The Dagger - NCAAB

Once viewed as college basketball's ultimate stepping stone job, Xavier is going to great lengths to cement its status as a destination for top coaches rather than a stopping point.

The Musketeers and third-year coach Chris Mack agreed to a lucrative new seven-year deal on Tuesday that goes through the 2017-18 season. Terms of the deal were not disclosed, but athletic director Mike Bobinski described it as the "most comprehensive agreement" ever offered to a Xavier head coach.

"Chris is much more than just one of the best young coaches in college basketball," Bobinski said in a statement. "We believe he is one of the best coaches in college basketball and that our program will excel both on and off the court under his leadership in the years ahead."

Keeping Mack as long as possible is especially important to a Xavier program that has served as a launching point for successful coaches like Sean Miller, Thad Matta and the late Skip Prosser. The Musketeers have poured money into their program to achieve that goal, building the state-of-the-art Cintas Center, investing in charter flights and playing a national-caliber schedule each season.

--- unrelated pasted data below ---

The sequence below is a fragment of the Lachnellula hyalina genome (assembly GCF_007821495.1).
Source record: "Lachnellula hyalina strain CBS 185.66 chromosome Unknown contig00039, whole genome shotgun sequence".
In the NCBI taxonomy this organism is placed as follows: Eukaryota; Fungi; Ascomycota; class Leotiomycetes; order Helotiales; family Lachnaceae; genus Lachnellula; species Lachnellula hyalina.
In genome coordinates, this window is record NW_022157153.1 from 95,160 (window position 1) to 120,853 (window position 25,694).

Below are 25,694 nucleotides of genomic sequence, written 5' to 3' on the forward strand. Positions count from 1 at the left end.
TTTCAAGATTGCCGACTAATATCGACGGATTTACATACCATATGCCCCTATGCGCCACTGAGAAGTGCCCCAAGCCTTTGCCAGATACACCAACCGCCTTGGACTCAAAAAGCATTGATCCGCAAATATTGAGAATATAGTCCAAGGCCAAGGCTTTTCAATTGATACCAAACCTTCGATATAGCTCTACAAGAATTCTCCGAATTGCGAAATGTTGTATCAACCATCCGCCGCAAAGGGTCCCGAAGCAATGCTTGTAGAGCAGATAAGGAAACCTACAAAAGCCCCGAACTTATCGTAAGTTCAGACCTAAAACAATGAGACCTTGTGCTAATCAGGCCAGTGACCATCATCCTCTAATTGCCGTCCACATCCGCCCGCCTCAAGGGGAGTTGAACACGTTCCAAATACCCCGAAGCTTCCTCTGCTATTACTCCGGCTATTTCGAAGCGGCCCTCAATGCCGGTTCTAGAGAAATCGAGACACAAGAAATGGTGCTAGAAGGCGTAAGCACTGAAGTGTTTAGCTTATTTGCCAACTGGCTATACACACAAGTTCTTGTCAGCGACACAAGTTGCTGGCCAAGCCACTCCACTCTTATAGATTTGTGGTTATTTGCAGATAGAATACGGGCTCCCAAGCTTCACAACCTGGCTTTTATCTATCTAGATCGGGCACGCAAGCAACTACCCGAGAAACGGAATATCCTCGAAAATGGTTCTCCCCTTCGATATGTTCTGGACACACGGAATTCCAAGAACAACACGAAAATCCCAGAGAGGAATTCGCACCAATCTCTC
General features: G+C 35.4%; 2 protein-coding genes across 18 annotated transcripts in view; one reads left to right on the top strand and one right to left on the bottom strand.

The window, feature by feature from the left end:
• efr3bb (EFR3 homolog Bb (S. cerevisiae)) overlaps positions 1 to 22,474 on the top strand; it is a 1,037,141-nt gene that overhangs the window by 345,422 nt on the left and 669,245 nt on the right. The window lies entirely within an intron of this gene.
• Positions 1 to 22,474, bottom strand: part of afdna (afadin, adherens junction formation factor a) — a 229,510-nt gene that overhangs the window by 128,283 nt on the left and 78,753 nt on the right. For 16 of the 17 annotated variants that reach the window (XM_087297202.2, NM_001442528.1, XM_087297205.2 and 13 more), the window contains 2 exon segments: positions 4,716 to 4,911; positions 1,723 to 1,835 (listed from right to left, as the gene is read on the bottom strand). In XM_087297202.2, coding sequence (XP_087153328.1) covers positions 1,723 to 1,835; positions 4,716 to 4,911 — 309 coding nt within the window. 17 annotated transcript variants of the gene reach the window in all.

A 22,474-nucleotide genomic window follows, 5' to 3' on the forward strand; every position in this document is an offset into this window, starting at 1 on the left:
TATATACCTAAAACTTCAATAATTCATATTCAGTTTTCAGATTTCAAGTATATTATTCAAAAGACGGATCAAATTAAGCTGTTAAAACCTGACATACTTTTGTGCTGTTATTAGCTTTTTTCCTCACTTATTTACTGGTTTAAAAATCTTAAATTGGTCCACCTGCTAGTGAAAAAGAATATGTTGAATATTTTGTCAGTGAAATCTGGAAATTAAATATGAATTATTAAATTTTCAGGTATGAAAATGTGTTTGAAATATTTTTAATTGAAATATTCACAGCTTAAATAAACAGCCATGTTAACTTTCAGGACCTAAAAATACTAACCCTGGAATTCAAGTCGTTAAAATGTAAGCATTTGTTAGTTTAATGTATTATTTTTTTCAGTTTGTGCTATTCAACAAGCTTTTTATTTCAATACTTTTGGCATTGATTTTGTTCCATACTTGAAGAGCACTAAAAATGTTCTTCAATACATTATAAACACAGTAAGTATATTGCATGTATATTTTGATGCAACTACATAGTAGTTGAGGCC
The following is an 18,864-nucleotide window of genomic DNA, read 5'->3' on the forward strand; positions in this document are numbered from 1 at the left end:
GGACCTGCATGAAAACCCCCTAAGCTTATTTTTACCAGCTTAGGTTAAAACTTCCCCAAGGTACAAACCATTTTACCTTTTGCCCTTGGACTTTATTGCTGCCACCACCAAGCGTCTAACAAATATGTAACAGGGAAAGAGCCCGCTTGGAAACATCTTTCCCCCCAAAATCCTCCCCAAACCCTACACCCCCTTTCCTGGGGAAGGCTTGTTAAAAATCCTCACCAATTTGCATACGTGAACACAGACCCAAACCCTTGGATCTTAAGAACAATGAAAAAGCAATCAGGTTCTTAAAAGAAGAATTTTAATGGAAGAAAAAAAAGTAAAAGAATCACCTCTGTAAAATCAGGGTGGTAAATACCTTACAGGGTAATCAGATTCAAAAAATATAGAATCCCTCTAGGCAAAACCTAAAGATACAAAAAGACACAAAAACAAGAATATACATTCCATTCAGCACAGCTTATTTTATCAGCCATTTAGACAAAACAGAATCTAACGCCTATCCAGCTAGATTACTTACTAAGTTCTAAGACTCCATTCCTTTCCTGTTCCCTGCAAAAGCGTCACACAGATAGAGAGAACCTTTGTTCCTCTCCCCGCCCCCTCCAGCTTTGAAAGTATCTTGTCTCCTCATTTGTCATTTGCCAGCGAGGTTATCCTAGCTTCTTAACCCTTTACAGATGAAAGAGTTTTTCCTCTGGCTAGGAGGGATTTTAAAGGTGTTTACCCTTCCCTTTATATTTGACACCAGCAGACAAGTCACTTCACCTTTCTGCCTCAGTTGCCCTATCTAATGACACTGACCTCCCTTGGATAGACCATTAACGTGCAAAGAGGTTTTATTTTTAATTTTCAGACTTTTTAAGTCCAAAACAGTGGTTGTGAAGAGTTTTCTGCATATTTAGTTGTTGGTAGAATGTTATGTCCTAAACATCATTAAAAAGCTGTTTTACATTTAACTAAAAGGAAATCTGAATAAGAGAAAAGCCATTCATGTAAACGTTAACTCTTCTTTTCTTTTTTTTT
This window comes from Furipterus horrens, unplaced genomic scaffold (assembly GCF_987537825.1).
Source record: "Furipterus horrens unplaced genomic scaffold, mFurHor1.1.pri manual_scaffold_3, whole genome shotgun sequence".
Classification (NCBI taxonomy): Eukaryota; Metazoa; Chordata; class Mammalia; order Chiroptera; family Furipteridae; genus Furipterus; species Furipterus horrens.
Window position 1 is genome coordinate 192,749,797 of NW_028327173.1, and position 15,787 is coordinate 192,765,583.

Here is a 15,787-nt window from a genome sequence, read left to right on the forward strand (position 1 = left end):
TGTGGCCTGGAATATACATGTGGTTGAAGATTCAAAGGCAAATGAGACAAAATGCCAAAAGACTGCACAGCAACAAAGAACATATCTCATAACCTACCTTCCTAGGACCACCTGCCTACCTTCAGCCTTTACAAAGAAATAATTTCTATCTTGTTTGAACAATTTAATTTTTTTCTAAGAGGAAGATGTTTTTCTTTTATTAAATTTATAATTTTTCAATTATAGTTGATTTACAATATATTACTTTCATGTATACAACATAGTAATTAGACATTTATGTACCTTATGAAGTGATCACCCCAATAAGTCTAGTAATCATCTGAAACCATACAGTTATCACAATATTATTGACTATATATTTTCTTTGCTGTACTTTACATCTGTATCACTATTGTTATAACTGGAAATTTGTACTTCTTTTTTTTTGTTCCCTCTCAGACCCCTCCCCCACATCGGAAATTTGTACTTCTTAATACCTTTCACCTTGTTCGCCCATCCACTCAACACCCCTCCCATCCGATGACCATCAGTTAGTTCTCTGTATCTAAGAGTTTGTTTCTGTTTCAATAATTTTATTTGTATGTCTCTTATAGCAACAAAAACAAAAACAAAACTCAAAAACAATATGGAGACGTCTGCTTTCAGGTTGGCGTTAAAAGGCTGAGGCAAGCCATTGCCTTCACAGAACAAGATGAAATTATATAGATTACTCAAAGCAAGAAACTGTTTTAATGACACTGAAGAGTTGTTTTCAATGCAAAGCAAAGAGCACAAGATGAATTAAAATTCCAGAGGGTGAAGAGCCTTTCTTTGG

Mack has turned down opportunities to interview for various top job openings this spring after he led the shorthanded Musketeers to another Atlantic 10 championship, and there's reason to believe he may remain in Cincinnati for a while. Not only is he a Cincinnati native and Xavier alum, he also chose to leave Prosser's staff at Wake Forest in 2004 to come back to the Musketeers as an assistant even though the Demon Deacons were ranked No. 2 in the nation entering the next season.

"That was a lateral move in many people's eyes, but I did that for a couple reasons," Mack told me last August. "I really believe in the mission of Xavier and the success that we've had. And I'm from Cincinnati and my wife's from Louisville, which is 90 minutes from here. We wanted our kids to know who their grandparents are. Those two reasons haven't changed and I don't see them changing. So because of that, I could see myself being the coach here for a long, long time."

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